State requires intent to remain resident
BOISE – Idaho ranks as one of the most restrictive states in the nation for college students looking to register and vote at their college addresses, according to a national study.
The Brennan Center for Justice at New York University Law School surveyed all states’ election laws and rules for student voters and found that only Idaho and Tennessee require students to have plans to stay in the state permanently, aside from school.
“Frankly, I question the constitutionality of this rule,” said Wendy Weiser, director of voting rights and elections at the Brennan Center. “Many students are in a situation where they don’t know where they’re going after school – for all intents and purposes, this is their only residence.”
She added, “To say that you actually have to have a definite plan to remain in Idaho means that all the people who haven’t determined what their future plans are … are for all intents and purposes disenfranchised.”
The practice is different in Washington. “Basically, the attorney general’s office has told us that students have the ability to either register at their home address and get an absentee ballot, or they can register on their campus by using their campus address if that’s where their residence is,” said Lindsay Pryor, voter outreach coordinator for the Elections Division of the Washington secretary of state’s office.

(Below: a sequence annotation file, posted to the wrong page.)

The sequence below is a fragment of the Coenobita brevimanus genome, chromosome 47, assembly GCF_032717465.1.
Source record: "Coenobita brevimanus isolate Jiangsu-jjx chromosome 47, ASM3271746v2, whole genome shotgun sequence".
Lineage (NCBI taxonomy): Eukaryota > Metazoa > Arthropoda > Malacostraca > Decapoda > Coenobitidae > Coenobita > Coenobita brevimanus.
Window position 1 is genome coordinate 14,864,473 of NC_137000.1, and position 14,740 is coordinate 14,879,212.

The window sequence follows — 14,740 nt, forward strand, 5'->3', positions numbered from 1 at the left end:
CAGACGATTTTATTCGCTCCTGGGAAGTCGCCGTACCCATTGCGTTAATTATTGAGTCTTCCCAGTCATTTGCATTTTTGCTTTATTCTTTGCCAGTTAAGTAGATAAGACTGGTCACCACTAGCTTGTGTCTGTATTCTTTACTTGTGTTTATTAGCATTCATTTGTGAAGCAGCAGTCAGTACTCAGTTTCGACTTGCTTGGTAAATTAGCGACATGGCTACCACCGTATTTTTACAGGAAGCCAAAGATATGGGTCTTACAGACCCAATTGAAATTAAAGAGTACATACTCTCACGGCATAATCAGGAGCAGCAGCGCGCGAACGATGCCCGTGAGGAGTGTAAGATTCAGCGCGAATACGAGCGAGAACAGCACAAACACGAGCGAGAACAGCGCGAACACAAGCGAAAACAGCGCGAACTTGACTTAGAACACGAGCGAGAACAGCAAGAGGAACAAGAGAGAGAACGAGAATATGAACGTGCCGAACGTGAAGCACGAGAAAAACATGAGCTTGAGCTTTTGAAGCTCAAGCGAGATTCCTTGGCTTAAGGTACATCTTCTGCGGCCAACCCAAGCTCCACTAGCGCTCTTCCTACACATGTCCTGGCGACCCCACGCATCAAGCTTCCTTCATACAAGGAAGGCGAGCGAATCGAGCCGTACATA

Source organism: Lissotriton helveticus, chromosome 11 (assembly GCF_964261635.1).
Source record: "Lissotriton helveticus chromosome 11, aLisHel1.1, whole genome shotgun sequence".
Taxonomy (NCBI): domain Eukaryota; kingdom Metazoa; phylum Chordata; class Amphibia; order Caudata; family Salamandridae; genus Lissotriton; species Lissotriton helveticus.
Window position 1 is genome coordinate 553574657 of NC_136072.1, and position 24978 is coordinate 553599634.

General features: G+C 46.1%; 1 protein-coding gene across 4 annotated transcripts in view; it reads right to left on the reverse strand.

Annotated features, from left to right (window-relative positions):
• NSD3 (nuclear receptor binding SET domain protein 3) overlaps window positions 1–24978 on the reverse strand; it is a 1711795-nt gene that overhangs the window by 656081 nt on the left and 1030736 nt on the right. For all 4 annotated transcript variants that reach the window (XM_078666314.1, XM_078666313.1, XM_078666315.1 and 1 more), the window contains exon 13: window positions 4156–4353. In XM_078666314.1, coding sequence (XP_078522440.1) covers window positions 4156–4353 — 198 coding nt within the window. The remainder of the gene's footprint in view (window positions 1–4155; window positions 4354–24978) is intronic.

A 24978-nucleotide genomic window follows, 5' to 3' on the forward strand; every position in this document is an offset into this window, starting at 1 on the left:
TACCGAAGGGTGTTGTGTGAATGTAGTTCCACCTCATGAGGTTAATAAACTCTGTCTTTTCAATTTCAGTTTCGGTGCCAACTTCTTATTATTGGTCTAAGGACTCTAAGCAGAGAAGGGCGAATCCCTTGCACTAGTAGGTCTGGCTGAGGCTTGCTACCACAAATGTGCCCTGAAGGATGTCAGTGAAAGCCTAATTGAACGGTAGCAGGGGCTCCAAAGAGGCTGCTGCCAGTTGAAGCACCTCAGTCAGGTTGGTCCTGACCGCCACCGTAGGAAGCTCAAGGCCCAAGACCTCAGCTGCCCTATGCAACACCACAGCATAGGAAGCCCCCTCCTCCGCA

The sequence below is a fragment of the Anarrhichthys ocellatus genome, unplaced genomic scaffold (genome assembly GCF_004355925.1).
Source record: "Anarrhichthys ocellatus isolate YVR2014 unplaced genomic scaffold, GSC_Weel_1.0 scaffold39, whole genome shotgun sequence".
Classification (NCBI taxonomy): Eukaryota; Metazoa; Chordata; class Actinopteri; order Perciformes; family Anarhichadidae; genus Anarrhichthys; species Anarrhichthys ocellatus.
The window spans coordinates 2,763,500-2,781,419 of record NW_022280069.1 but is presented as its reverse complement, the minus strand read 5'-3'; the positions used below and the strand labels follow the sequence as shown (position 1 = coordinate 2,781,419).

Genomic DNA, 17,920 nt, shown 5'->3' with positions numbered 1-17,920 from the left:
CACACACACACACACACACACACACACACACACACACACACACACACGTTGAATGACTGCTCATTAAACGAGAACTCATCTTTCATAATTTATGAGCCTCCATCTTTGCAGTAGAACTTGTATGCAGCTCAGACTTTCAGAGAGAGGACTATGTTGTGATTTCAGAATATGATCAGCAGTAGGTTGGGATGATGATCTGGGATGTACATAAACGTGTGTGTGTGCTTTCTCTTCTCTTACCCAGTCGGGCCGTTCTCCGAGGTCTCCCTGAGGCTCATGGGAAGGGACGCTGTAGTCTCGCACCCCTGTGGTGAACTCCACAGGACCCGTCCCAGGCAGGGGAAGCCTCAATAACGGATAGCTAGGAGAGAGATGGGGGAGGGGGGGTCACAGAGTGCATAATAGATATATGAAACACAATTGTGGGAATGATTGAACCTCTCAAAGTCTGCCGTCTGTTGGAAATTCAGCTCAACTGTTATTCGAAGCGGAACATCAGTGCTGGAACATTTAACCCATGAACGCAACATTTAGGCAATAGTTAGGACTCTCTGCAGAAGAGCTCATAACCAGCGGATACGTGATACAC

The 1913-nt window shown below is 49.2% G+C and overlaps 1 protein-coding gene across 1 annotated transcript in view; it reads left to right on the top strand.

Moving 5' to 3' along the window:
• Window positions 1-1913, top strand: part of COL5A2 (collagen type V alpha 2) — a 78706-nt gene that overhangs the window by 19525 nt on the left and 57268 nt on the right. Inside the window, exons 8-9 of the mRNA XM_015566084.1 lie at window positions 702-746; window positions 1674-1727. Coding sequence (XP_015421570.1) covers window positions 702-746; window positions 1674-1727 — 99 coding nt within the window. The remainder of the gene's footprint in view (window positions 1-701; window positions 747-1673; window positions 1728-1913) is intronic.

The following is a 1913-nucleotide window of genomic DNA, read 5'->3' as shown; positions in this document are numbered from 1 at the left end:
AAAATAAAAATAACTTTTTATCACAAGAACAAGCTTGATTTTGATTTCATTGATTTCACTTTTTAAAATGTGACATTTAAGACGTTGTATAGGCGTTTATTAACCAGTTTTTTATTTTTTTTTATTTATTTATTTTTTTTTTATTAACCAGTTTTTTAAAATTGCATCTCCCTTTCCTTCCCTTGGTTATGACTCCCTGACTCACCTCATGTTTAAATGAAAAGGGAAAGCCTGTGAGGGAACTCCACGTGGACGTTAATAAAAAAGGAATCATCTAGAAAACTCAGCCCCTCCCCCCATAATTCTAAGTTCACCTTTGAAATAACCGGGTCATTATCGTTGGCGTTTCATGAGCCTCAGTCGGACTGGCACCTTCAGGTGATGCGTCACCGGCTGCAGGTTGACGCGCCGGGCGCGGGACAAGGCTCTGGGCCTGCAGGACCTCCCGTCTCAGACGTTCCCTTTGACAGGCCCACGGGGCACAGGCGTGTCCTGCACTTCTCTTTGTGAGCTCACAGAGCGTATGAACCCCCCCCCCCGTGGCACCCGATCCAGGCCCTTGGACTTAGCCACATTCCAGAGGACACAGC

That’s how it works across the country, according to the Brennan Center, and a series of U.S. Supreme Court decisions in the 1970s upheld the rights of college students to be treated no differently from any other voters. In one key case from 1979, a mostly white Texas county required students at a mostly black state college to fill out special questionnaires in order to register, querying them about their plans after graduation, their home address listed with the college, and more; the court put a stop to that.
“Idaho does not do that,” said Idaho Secretary of State Ben Ysursa. “The Idaho law on residency is neutral – it’s anybody, a student, a non-student.”
But, he said, “Residency is unfortunately not necessarily black and white. There are limits, and we stand by what we have put out in writing on how you define residency.”